Friday, November 11, 2011

November 11

Wilfred Owen was a young soldier during the first World War. He died aged 25, Nov 4th 1918, shot just seven days before the war was over. A fervent poet, he was incensed by the non-combatants who wrote sentimental poems glorifying the war.

Anthem for Doomed Youth ( 1917)

What passing-bells for these who die as cattle?
Only the monstrous anger of the guns.
Only the stuttering rifles’ rapid rattle
Can patter out their hasty orisons.
No mockeries now for them; no prayers nor bells,
Nor any voice of mourning save the choirs,—
The shrill, demented choirs of wailing shells;
And bugles calling for them from sad shires.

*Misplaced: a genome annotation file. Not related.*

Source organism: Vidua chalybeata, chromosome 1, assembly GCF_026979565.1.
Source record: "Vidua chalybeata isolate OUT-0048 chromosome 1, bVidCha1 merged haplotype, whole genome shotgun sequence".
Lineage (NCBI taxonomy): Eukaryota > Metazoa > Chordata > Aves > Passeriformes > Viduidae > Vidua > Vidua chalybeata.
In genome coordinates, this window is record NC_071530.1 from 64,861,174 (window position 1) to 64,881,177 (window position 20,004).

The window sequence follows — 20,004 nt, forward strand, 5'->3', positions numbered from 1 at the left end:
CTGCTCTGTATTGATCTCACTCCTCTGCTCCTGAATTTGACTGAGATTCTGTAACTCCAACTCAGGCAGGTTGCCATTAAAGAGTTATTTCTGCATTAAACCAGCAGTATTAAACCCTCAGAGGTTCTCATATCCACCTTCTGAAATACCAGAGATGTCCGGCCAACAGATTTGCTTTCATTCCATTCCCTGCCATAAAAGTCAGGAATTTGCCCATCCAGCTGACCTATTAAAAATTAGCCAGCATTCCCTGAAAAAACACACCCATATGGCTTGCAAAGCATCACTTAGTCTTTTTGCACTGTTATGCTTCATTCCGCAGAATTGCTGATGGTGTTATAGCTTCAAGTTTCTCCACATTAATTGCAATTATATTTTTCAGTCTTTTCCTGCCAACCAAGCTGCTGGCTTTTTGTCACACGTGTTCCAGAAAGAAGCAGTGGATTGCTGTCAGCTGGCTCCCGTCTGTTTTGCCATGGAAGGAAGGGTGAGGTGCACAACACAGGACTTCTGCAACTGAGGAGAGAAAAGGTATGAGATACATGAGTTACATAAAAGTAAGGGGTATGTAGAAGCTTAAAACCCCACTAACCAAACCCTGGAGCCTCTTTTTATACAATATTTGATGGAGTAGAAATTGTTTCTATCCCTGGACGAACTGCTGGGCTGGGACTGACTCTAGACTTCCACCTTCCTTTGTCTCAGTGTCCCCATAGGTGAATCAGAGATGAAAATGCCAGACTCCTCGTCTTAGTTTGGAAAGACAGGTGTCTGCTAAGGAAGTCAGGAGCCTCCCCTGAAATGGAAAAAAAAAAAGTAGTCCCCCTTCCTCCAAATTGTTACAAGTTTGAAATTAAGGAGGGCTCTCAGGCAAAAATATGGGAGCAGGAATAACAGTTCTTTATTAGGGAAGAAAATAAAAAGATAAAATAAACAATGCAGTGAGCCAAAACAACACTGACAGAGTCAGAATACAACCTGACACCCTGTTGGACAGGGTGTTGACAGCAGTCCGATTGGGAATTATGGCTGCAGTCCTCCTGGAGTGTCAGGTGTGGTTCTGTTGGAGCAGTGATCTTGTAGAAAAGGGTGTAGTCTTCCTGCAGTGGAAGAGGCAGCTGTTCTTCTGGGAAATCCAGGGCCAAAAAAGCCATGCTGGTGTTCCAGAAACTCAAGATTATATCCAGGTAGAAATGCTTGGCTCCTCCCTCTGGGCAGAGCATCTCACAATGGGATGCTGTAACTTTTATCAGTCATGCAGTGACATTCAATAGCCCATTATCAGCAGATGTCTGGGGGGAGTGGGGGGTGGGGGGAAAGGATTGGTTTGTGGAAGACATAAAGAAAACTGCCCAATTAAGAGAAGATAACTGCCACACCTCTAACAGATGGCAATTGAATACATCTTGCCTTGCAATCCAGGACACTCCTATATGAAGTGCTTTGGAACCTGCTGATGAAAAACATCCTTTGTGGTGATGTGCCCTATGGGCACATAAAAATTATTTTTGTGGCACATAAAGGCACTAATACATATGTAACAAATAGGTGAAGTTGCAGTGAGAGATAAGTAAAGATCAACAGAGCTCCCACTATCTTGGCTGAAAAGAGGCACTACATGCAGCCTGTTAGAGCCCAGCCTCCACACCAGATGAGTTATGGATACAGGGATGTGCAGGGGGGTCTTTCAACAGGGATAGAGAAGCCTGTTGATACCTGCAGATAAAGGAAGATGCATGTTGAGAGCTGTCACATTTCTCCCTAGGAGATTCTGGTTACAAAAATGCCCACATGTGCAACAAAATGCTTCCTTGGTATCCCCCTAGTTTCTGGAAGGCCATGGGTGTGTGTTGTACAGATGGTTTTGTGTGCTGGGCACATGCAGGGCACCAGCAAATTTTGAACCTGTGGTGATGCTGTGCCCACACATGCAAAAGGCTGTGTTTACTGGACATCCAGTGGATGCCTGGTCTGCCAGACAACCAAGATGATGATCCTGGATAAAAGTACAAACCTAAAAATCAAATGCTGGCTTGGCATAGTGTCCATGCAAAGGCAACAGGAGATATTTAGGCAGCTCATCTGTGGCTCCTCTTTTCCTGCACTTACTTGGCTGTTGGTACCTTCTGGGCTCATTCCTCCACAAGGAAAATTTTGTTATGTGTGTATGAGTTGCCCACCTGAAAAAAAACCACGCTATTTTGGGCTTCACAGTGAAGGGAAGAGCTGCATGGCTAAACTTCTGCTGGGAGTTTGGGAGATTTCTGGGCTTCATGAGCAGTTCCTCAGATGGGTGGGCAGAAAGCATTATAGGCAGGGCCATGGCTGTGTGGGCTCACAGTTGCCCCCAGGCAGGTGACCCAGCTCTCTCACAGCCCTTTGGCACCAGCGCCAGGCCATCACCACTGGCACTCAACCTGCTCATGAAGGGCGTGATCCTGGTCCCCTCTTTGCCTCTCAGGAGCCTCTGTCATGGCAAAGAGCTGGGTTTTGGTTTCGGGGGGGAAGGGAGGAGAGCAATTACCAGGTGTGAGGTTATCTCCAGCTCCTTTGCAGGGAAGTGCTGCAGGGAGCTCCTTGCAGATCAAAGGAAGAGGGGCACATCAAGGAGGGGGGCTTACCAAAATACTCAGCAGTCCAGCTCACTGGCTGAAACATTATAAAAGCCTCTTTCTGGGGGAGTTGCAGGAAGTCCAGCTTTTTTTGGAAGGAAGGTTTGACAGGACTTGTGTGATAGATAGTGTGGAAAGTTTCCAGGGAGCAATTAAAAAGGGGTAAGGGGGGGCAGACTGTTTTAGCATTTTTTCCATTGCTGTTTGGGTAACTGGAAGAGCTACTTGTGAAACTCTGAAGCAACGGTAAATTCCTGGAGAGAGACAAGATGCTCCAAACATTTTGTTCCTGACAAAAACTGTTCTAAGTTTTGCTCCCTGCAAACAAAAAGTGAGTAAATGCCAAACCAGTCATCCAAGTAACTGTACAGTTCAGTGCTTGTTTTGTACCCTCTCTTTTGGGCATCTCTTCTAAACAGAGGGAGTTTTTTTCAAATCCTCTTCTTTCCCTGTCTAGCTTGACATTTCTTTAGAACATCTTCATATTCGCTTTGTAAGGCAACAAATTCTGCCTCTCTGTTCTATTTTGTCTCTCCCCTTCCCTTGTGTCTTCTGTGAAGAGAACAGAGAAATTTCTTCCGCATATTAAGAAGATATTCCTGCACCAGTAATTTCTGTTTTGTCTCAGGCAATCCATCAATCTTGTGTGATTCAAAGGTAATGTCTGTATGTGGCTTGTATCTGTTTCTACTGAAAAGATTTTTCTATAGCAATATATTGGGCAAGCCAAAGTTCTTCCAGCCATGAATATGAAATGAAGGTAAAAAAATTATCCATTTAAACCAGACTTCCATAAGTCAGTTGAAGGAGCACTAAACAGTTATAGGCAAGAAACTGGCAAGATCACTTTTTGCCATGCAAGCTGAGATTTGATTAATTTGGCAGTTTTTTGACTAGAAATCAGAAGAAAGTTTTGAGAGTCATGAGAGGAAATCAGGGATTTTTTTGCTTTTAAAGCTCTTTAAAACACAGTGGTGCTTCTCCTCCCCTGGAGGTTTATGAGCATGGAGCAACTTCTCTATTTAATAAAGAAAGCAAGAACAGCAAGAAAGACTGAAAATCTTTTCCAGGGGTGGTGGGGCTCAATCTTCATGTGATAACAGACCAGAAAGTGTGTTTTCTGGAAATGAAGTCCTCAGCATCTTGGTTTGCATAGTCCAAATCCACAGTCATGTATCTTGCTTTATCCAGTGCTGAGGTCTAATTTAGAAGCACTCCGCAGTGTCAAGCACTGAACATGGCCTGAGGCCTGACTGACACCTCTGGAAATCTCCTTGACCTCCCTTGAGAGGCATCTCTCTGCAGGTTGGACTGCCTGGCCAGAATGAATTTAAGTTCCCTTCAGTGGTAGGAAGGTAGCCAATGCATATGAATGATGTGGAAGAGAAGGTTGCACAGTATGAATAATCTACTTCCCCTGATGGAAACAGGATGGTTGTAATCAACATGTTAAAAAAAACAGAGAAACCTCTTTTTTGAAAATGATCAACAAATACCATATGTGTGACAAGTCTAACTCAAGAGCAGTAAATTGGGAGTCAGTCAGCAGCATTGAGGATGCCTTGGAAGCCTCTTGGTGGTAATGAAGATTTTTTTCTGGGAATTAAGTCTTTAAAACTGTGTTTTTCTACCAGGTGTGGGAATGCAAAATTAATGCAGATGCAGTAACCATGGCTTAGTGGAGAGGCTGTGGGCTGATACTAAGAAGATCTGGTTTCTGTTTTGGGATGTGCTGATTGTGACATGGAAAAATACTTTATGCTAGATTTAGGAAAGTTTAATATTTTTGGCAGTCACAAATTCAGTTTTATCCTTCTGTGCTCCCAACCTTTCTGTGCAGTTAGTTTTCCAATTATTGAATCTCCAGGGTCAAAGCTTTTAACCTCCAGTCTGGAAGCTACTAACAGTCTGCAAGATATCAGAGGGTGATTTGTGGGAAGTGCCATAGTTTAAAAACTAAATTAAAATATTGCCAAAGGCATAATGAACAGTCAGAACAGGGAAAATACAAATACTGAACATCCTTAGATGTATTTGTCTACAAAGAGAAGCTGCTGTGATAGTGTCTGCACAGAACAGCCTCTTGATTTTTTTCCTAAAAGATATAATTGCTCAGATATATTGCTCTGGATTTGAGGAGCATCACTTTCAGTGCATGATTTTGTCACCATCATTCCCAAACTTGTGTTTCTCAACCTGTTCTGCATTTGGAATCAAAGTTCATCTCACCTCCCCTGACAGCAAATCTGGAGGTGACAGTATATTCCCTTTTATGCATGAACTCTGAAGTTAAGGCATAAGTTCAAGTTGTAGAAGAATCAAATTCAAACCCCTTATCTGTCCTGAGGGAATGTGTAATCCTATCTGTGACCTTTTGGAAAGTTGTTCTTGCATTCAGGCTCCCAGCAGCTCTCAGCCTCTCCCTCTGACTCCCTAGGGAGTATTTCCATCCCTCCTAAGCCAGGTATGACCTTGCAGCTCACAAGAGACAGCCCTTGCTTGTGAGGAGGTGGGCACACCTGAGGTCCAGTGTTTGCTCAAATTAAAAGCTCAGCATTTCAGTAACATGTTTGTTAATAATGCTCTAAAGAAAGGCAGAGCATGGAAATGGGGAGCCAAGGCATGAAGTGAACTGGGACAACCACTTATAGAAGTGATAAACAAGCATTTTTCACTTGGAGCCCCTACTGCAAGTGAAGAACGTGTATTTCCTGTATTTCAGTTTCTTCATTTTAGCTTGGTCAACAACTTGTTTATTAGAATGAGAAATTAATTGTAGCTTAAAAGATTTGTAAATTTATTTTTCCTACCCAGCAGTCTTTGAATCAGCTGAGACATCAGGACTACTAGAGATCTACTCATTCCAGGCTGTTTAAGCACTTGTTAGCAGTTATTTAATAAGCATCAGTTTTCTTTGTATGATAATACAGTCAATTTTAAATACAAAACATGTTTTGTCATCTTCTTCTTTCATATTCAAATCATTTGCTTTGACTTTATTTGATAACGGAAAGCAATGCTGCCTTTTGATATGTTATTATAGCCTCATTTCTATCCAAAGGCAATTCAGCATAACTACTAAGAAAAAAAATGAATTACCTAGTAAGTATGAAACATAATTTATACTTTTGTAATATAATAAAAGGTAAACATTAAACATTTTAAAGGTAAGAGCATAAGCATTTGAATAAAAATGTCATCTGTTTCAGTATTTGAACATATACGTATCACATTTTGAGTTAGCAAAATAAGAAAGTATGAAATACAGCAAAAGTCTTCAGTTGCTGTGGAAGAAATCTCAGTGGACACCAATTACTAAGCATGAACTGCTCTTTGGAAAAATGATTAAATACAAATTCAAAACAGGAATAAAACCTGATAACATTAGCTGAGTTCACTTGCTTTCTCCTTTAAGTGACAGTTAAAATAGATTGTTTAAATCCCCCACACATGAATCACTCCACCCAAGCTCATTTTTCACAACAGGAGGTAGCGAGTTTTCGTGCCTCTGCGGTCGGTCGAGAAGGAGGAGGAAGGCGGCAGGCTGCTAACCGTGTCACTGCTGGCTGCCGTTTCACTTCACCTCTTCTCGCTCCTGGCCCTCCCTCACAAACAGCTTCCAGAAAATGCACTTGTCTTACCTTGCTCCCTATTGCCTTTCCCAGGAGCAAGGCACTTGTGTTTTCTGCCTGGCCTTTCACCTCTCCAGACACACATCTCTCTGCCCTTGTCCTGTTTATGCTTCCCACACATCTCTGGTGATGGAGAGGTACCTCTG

What candles may be held to speed them all?
Not in the hands of boys, but in their eyes
Shall shine the holy glimmers of goodbyes.
The pallor of girls’ brows shall be their pall;
Their flowers the tenderness of patient minds,
And each slow dusk a drawing-down of blinds.


Phil said...

Shelagh, Thank you for this post. My maternal grandfather fought in the First World War. And survived it. I didn't get know him well. And he didn't talk about the war. It was only after he died that I began to realise the hell he must have been through. I not a pacifist, but we do have to be honest about the reality of war. Phil.

Patchmaker said...

Thank you.

susanna said...

I had not heard of this poem before, Shelagh. It really draws a true picture of war, doesn't it?